Costis Antoniadis (GR) | Solo exhibition
Curation: Costis Antoniadis
Costis Antoniadis (GR)
Costis Antoniadis studied Physics at Aristotle University of Thessaloniki and works as a professional photographer since 1974. He is a co-founder of the Photography Centre of Athens and the curator of several photography exhibitions in Greek and International Festivals since 1979. He was appointed director of the Thessaloniki Museum of Photography from 2003 to 2005. From 2006 he works as a freelance curator. His photographs have been exhibited in solo and group shows. He is writer of numerous texts and studies, and editor of photographic publications. He is Emeritus Professor of Photography at the University of West Attica.
Benaki Museum, National Bank of Greece Cultural Foundation, Thessaloniki Museum of Photography
The exhibition PHOTOGRAPHS, TRUTHS AND LIES 1985-2018 develops in eight thematic series that were produced in various periods from 1985 to 2018. Fragments of images from the city, iconic representations of heroes’ busts, secret collections, and hypothetical documents investigate the relation of photography to memory, reality and the imaginary. Costis Antoniadis systematically invites eclectic elements and forms in new juxtapositions in order to give prominence to photography’s capacity to manoeuvre among uses and meanings.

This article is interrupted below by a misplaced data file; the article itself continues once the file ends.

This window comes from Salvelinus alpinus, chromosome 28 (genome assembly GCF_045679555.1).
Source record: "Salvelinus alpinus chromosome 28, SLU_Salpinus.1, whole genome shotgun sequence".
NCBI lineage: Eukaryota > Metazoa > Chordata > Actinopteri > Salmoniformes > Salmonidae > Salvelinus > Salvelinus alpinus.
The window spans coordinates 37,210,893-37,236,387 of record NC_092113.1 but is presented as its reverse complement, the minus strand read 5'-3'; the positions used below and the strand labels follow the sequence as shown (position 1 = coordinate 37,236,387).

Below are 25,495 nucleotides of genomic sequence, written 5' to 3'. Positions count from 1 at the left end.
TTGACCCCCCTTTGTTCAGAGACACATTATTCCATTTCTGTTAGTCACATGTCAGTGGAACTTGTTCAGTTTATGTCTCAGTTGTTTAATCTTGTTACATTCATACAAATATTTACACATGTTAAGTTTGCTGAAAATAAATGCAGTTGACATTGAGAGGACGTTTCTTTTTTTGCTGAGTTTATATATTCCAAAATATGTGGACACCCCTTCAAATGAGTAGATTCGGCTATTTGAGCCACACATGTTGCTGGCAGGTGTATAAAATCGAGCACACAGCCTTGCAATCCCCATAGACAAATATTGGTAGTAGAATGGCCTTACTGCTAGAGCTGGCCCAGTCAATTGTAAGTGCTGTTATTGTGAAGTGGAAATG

Worn images of faces and bodies compose the thread of his narratives. In the 1980s, they initially appear in advertising billboards and the walls of ruined Athenian, while a few years later they emerge through 19th century glass negatives and worn manuscripts. In 2013, by renewing the photographic materials and their method of processing, he attempts new approaches; faces imprinted in hovering transparencies are associated with heroes and heroines of classical tragedies, theater and the opera, while in another series parts of male and female bodies compose new figures.
The most recent project that appears in the exhibition, “Mutations” (2017-18), forms an extension of the questions already posed by Antoniadis in the past on the relation between reality and its representation. Adopting the form of photographic essay, he traces the mutation effected on the representation of refugee routes in the mass media upon its incorporation into museum spaces. The project invites us to question what finally remains in such photographs from the real story they represent.
A distinct place in his work is given to photographs from his family album, which he recomposes into a continuously evolving installation. He adopts uncanny poses, digitally invades family snapshots or invites ghosts to appear in them, in a mode that refers directly to the 19th century spirit photography.
Each thematic series is mainly a brief study on material decay and memory, on truth and lies. With the warning (or confession) that “any resemblance to reality or other images is unavoidable”, Antoniadis tests these concepts on the very core of photography.